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The Bruins' are officially down one big man heading into next season.

UCLA men's basketball center Myles Johnson will not be part of the program moving forward, the former Rutgers transfer announced Thursday on Twitter. Johnson had one year of eligibility remaining, but has elected not to cash it in, setting his sights on his career in the engineering field instead.

After earning his undergraduate degree in electrical and computer engineering last June, Johnson enrolled in UCLA's graduate engineering school. Johnson said he looks forward to finishing his master's degree in Westwood regardless of his departure from the basketball team.

Johnson played in all 35 of the Bruins' contests this past season, making 15 starts and averaging 3.6 points, 5.4 rebounds and 1.3 blocks per game. Those numbers, and Johnson's overall impact on UCLA's interior defense, helped him earn a spot on the Pac-12 All-Defensive Team at the conclusion of the regular season.

That honor was nothing new for the 6-foot-10 big man, who earned a spot on the Big Ten All-Defensive Team in 2021. Across his final two seasons with the Scarlet Knights, Johnson averaged 7.9 points, 8.2 rebounds and 1.9 blocks per game.

Johnson was unable to put up those kind of numbers in Westwood, since he wound up splitting playing time with fellow fifth-year post player Cody Riley when Riley returned from an early-season knee injury.

Riley is now the lone upperclassman who has not announced their plans for next season, with Peyton Watson and Johnny Juzang headed to the NBA Draft, Jules Bernard testing the waters, Jaime Jaquez Jr., Tyger Campbell and David Singleton returning and Jake Kyman transferring to Wyoming.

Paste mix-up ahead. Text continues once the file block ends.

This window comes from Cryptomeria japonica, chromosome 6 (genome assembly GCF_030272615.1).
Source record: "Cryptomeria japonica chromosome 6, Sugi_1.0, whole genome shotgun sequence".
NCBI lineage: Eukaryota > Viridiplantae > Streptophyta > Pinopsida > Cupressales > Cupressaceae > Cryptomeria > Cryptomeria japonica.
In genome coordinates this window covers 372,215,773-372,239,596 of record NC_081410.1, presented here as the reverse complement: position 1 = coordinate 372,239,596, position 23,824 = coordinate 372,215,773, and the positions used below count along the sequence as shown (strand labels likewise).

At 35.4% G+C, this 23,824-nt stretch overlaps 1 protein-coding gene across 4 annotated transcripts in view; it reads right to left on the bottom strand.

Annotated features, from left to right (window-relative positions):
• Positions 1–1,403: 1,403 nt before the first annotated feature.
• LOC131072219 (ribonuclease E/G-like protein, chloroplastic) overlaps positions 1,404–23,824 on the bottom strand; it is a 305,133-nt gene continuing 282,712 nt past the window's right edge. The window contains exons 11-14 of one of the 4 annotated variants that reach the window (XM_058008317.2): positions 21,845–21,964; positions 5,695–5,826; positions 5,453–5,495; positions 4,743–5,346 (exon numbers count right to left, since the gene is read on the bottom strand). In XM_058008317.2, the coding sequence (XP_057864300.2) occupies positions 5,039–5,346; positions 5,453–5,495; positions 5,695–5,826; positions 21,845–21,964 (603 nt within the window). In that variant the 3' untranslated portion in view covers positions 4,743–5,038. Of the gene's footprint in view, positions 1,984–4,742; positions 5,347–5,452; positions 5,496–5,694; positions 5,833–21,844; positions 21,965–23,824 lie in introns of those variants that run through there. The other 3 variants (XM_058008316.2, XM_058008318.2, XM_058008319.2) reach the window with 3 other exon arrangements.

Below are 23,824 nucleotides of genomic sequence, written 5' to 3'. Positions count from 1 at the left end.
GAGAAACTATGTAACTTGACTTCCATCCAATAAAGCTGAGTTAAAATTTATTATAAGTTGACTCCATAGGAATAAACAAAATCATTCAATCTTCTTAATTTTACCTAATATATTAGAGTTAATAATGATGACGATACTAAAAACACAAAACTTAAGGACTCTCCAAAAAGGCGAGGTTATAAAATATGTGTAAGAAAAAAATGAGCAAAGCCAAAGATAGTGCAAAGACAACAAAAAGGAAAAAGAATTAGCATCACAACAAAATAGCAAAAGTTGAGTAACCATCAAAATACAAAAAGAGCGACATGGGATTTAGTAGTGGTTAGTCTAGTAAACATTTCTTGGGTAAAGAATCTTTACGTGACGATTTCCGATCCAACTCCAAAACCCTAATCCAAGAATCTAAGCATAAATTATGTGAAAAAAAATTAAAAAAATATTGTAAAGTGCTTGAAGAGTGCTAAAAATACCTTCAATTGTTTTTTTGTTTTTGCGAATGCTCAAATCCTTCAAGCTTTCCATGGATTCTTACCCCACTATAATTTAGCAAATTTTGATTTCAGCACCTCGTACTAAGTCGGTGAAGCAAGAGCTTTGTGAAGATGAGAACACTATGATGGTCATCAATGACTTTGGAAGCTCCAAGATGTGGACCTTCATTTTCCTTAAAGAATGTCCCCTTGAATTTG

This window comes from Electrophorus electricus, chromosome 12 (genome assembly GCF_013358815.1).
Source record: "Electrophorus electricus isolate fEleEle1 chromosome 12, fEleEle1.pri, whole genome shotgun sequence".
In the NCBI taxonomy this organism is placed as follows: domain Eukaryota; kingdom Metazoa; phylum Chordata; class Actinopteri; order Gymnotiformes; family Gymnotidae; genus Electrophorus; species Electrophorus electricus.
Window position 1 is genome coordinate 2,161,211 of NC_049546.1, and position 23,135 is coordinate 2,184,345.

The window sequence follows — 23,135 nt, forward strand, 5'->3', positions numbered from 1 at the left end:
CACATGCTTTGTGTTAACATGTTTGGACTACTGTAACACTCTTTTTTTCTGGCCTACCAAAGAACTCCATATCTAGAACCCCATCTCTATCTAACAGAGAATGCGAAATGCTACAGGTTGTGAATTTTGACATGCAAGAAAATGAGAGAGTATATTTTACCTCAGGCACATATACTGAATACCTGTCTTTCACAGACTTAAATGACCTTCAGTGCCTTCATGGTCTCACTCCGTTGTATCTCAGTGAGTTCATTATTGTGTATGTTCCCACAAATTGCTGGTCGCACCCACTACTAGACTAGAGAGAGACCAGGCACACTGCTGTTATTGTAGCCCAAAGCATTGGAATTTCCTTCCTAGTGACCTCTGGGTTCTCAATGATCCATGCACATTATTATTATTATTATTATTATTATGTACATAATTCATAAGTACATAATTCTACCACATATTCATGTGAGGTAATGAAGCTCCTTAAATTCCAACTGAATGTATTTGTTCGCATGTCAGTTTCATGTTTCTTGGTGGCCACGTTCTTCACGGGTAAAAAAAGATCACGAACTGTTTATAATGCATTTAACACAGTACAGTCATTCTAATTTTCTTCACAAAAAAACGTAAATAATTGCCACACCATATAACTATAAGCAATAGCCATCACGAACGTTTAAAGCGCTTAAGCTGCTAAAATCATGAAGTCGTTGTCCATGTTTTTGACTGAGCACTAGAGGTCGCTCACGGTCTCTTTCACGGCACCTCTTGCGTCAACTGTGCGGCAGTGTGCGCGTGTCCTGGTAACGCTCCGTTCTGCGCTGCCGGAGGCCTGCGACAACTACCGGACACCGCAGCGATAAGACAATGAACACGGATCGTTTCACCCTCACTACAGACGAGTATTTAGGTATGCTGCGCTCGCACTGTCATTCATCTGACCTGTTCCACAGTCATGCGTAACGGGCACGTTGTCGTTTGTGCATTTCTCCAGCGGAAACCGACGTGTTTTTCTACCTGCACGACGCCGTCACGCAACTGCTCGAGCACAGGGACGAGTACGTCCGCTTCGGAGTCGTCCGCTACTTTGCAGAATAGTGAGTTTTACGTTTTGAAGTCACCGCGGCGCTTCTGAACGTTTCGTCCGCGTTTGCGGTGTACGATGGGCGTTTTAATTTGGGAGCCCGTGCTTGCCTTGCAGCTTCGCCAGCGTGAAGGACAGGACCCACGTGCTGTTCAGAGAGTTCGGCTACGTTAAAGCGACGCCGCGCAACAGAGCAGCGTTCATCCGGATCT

As it stands, UCLA has 11 players on scholarship for next season, and that number would go to 12 if Bernard decides to run it back. If Riley does not use his final year of eligibility either, the Bruins could have two or three spots open to add new transfers where coach Mick Cronin sees fit.

UCLA's big man rotation will have a vastly new look in 2022, especially if Riley ends up leaving alongside Johnson. Those two played almost all the minutes on the block this past year, meaning Cronin and his staff could be forced into going a new direction at the position.

Mac Etienne is set to return from the torn ACL he suffered in October, and Kenny Nwuba is headed into his fifth year with the Bruins. McDonald's All-American center Adem Bona is set to arrive on campus over the summer, giving Cronin three bodies to work with down low, plus any others he might add from the transfer portal.

Johnson boasted more length – both in terms of height and wingspan – than any of those options, though, so UCLA may not have that level of rim protection on its roster next season, barring a new addition.

“Myles has been a great addition for our program at UCLA,” Cronin said in a statement released by the team. “Simply put, he’s one of the best people who I have had the pleasure of coaching. Myles has worked very hard during five years in college. He’s on track to get his graduate degree in electrical engineering from UCLA, and he has tremendous professional opportunities ahead of him. He is a very driven, humble and motivated young man who is destined to make our world a better place. UCLA basketball has become a much better program by having Myles Johnson as part of our family.”

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